tahoemonitoring.org

  • Increase font size
  • Default font size
  • Decrease font size
Home People Soundscape

Industrial Areas & US Highway 50

Status and Trend

Interpretation and Commentary

Industrial

Status: At or Somewhat Better Than Target
Trend: Little or No Change
Confidence: Low

US Highway 50

Status: At or Somewhat Better Than Target
Trend: Rapid Improvement
Confidence: Low

Click to interpret these icons
  • Relevance - This indicator measures 24-hour noise levels in the Industrial land use category and the US Highway 50 transportation corridor in the Lake Tahoe Basin.Noise by definition, is “unwanted sound,” and is therefore a subjective reaction to acoustical energy or sound levels. Due to the rural nature of the communities and the pristine natural areas in the Lake Tahoe Basin, noise management is an integral part of land use planning and environmental improvement processes at Lake Tahoe. Visitors and residents have expressed concerns about the decline in serenity of their community and their enjoyment of the outdoors due to excessive noise from sources such as on-highway vehicles, off-highway vehicles, over-snow vehicles, watercraft and aircraft(TRPA 2007c). In addition to existing federal, state, and local noise control regulations, an effort to address these noise level impacts, the Tahoe Regional Planning Agency adopted 24-hour noise Threshold Standards, or Community Noise Equivalent Levels (CNEL), for all land use categories and plan areas of the Basin.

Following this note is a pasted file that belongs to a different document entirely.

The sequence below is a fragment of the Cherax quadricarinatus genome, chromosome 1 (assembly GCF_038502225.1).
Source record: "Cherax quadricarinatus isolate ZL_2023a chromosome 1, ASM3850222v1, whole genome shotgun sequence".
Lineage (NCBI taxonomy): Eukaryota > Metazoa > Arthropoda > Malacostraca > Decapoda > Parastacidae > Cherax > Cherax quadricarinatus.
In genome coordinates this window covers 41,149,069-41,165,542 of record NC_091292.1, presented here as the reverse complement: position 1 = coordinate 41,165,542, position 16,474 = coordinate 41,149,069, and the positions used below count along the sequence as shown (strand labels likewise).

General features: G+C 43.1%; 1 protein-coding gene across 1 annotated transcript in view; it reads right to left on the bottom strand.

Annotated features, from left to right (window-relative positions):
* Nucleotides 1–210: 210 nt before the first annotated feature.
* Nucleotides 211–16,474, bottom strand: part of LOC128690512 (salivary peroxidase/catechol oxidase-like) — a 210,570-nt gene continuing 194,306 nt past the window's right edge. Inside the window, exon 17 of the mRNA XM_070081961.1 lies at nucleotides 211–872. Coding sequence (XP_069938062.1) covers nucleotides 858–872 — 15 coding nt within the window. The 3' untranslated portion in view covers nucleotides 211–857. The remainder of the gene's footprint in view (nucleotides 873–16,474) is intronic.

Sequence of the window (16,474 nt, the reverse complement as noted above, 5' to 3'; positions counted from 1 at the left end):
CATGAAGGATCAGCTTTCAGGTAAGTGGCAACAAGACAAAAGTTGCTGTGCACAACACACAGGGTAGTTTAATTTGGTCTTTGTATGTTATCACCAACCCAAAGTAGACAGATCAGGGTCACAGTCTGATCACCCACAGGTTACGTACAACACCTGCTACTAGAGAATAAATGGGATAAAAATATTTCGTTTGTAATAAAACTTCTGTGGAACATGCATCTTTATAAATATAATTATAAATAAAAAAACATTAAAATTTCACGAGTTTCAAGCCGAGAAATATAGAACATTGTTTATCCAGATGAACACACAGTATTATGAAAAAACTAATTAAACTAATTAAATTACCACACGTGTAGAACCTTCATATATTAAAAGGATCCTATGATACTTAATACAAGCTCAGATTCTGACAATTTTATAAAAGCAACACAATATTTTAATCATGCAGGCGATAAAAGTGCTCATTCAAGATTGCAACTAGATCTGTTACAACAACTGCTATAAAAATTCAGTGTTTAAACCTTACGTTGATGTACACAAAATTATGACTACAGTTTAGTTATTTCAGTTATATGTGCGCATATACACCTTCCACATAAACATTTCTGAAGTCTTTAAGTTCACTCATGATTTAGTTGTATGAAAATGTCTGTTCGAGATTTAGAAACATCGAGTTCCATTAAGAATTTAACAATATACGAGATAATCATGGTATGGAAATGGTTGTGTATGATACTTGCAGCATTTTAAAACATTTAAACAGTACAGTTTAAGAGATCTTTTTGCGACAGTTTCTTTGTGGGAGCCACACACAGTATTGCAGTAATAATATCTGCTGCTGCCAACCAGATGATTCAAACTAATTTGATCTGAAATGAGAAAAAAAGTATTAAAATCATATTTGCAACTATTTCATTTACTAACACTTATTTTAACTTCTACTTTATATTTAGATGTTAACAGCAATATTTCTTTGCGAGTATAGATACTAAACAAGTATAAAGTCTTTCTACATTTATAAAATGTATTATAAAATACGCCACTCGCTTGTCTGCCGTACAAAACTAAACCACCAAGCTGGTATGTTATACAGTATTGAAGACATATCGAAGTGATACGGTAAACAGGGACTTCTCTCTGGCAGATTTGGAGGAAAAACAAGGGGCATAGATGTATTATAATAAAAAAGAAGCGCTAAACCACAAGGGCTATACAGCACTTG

• Adopted Standards  - For the Industrial land use category and US Highway 50 transportation corridor, noise levels shall not exceed a CNEL of 65 dBA.
  • Indicator - A-weighted Decibel (dBA). The A-weighted decibel measurement is used in evaluating the effects of environmental and industrial noise effects on human health.
  • StatusIndustrial – The Industrial land use category has reported “in-attainment” status since 1991 (Engineering Dynamics 1991; TRPA 1996, 2001). In 2011, an annual mean CNEL value of 53 dBA was measured, ranging from 52 to 58 dBA (TRPA 2011d). A status of “at or somewhat better than target” was determined because it was 11% better than the adopted standard.
  • Status   US Highway 50 – The US Highway 50 transportation corridor reported “non-attainment” for one sampling period (2001) in a total of 2 sampling periods (TRPA 2001). In 2011, an annual mean CNEL value of 61 dBA (range 58 to 65 dBA) for the US Highway 50 transportation corridor was measured (TRPA 2011d). A status of “at or somewhat better than target” was determined because it met the adopted Threshold Standard (neither worse nor better).

Click here for more information...

  • Trend Industrial – The change in CNEL for the Industrial land use category between 1991 and 2011 was +0.04 dBA/year or +0.3% indicating a trend determination of “little or no change.”
  • Trend -  US Highway 50 – Since 1991,the change in CNEL for the US Highway 50 transportation corridor was -0.5% dBA/year or -3.8% indicating a trend determination of “rapid improvement.”

Confidence